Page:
For each session, Mary Ann and I simplified by selecting a Learning Menu of just four Brain Gym movements (rather than offering all 26). That day we’d posted four photos on a large board, showing Brain Gym activities that we thought would be a good combination.[2] We invited participants to call out which one they thought we should do first.

Someone in the group suggested Arm Activation, so we demonstrated that, and supported everyone in experiencing it. That was followed by The Thinking Cap, Double Doodle, and Earth Buttons. Clearly doubtful, Dan made a running commentary throughout, asking questions about how each movement was supposed to help.

When we had done all four Brain Gym activities, we invited everyone to return to their ball activity. Almost immediately, people began commenting on what they were noticing now: better aim, more energy behind their movements, improved coordination in catching. The man in the wheelchair was no longer just letting go of the ball - he was actually propelling it down with force, so that it bounced much higher, and sometimes he caught it himself.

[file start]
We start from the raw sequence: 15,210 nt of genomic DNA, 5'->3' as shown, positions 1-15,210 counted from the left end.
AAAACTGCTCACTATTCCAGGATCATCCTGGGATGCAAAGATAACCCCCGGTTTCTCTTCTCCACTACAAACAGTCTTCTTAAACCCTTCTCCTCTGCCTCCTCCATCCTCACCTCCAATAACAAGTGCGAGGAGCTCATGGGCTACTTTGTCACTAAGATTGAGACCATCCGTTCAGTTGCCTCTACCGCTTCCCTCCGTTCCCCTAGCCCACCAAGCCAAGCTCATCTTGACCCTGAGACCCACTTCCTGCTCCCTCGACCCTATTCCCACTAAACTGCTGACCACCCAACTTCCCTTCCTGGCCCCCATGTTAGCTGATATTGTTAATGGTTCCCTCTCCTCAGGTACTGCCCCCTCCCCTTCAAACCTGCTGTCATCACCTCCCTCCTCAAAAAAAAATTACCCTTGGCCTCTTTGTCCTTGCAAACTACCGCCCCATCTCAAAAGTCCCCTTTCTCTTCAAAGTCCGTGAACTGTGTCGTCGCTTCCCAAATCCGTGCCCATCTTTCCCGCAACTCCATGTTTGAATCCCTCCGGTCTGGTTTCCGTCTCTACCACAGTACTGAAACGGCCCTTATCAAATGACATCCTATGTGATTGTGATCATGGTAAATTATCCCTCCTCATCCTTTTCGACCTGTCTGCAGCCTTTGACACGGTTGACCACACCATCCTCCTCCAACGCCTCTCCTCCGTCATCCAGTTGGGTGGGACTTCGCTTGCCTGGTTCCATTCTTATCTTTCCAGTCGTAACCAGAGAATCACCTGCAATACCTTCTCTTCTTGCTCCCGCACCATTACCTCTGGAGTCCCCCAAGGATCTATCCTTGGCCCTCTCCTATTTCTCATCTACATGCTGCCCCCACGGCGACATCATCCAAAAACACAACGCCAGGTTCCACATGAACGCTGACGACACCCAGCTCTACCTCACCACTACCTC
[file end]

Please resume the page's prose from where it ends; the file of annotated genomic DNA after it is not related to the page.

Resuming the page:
It was at this point that I looked over at Dan, who was bouncing and catching his ball quite accurately, and with great enthusiasm. I asked him what he was noticing, and he said, “Nothing.” His father, however, had observed something that I had entirely missed. He said, “Dan, do you realize that you’re bouncing the ball with your left hand? You’ve been using your left hand this whole time.”

 “Oh -- I am!” Dan said, with a really big smile.

We joined the group in celebrating all the changes they’d noticed, and closed our session with a “cool down” consisting of Hook-ups and Positive Points. We wished everyone a great evening, and reminded them of when our next session would be. Everyone left with a copy of our modified pace process, and a page showing that day’s learning menu, so they could continue with these activities at home.